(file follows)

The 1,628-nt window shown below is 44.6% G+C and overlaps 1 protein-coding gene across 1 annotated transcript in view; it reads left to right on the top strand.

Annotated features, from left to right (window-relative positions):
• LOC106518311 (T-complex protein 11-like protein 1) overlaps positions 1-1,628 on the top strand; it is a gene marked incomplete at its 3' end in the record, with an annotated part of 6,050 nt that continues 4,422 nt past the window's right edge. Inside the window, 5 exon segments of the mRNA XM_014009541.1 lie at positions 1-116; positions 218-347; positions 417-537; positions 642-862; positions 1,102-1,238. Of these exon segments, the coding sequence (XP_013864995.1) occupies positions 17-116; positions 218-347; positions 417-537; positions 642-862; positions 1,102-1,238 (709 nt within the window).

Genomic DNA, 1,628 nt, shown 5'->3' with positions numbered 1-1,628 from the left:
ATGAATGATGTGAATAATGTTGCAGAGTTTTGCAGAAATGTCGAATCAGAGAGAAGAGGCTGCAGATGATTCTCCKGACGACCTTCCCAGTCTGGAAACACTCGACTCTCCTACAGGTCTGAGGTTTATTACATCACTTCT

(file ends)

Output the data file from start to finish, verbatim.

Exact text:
The 1,628-nt window shown below is 44.6% G+C and overlaps 1 protein-coding gene across 1 annotated transcript in view; it reads left to right on the top strand.

Annotated features, from left to right (window-relative positions):
• LOC106518311 (T-complex protein 11-like protein 1) overlaps positions 1-1,628 on the top strand; it is a gene marked incomplete at its 3' end in the record, with an annotated part of 6,050 nt that continues 4,422 nt past the window's right edge. Inside the window, 5 exon segments of the mRNA XM_014009541.1 lie at positions 1-116; positions 218-347; positions 417-537; positions 642-862; positions 1,102-1,238. Of these exon segments, the coding sequence (XP_013864995.1) occupies positions 17-116; positions 218-347; positions 417-537; positions 642-862; positions 1,102-1,238 (709 nt within the window).

Genomic DNA, 1,628 nt, shown 5'->3' with positions numbered 1-1,628 from the left:
ATGAATGATGTGAATAATGTTGCAGAGTTTTGCAGAAATGTCGAATCAGAGAGAAGAGGCTGCAGATGATTCTCCKGACGACCTTCCCAGTCTGGAAACACTCGACTCTCCTACAGGTCTGAGGTTTATTACATCACTTCT